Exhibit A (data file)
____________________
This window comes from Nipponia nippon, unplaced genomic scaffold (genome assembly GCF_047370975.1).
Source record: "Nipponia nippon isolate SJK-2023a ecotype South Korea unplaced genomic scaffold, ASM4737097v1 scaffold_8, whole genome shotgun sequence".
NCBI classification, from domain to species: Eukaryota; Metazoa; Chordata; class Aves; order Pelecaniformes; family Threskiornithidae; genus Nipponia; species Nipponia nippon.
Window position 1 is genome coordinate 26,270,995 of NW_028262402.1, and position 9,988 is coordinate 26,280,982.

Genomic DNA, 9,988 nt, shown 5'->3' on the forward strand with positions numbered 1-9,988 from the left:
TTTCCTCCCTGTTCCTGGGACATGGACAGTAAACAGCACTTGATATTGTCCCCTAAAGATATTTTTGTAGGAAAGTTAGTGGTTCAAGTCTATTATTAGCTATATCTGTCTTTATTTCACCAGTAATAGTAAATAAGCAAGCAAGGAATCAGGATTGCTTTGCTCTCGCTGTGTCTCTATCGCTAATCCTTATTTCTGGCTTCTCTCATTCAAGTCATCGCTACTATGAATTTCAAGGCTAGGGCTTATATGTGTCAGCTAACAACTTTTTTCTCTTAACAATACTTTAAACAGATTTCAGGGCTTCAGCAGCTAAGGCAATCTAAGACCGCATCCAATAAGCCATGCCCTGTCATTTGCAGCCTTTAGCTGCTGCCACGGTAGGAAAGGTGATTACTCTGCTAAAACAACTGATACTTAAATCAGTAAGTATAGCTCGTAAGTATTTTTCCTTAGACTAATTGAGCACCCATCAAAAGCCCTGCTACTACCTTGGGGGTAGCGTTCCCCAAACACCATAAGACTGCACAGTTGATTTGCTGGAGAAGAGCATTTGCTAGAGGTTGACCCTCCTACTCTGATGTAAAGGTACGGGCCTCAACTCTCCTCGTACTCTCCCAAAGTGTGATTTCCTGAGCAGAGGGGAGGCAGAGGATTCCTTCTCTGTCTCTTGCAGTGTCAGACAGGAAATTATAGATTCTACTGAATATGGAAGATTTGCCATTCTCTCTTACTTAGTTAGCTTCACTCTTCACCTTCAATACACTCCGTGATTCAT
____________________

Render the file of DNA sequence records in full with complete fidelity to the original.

This window comes from Nipponia nippon, unplaced genomic scaffold (genome assembly GCF_047370975.1).
Source record: "Nipponia nippon isolate SJK-2023a ecotype South Korea unplaced genomic scaffold, ASM4737097v1 scaffold_8, whole genome shotgun sequence".
NCBI classification, from domain to species: Eukaryota; Metazoa; Chordata; class Aves; order Pelecaniformes; family Threskiornithidae; genus Nipponia; species Nipponia nippon.
Window position 1 is genome coordinate 26,270,995 of NW_028262402.1, and position 9,988 is coordinate 26,280,982.

Genomic DNA, 9,988 nt, shown 5'->3' on the forward strand with positions numbered 1-9,988 from the left:
TTTCCTCCCTGTTCCTGGGACATGGACAGTAAACAGCACTTGATATTGTCCCCTAAAGATATTTTTGTAGGAAAGTTAGTGGTTCAAGTCTATTATTAGCTATATCTGTCTTTATTTCACCAGTAATAGTAAATAAGCAAGCAAGGAATCAGGATTGCTTTGCTCTCGCTGTGTCTCTATCGCTAATCCTTATTTCTGGCTTCTCTCATTCAAGTCATCGCTACTATGAATTTCAAGGCTAGGGCTTATATGTGTCAGCTAACAACTTTTTTCTCTTAACAATACTTTAAACAGATTTCAGGGCTTCAGCAGCTAAGGCAATCTAAGACCGCATCCAATAAGCCATGCCCTGTCATTTGCAGCCTTTAGCTGCTGCCACGGTAGGAAAGGTGATTACTCTGCTAAAACAACTGATACTTAAATCAGTAAGTATAGCTCGTAAGTATTTTTCCTTAGACTAATTGAGCACCCATCAAAAGCCCTGCTACTACCTTGGGGGTAGCGTTCCCCAAACACCATAAGACTGCACAGTTGATTTGCTGGAGAAGAGCATTTGCTAGAGGTTGACCCTCCTACTCTGATGTAAAGGTACGGGCCTCAACTCTCCTCGTACTCTCCCAAAGTGTGATTTCCTGAGCAGAGGGGAGGCAGAGGATTCCTTCTCTGTCTCTTGCAGTGTCAGACAGGAAATTATAGATTCTACTGAATATGGAAGATTTGCCATTCTCTCTTACTTAGTTAGCTTCACTCTTCACCTTCAATACACTCCGTGATTCAT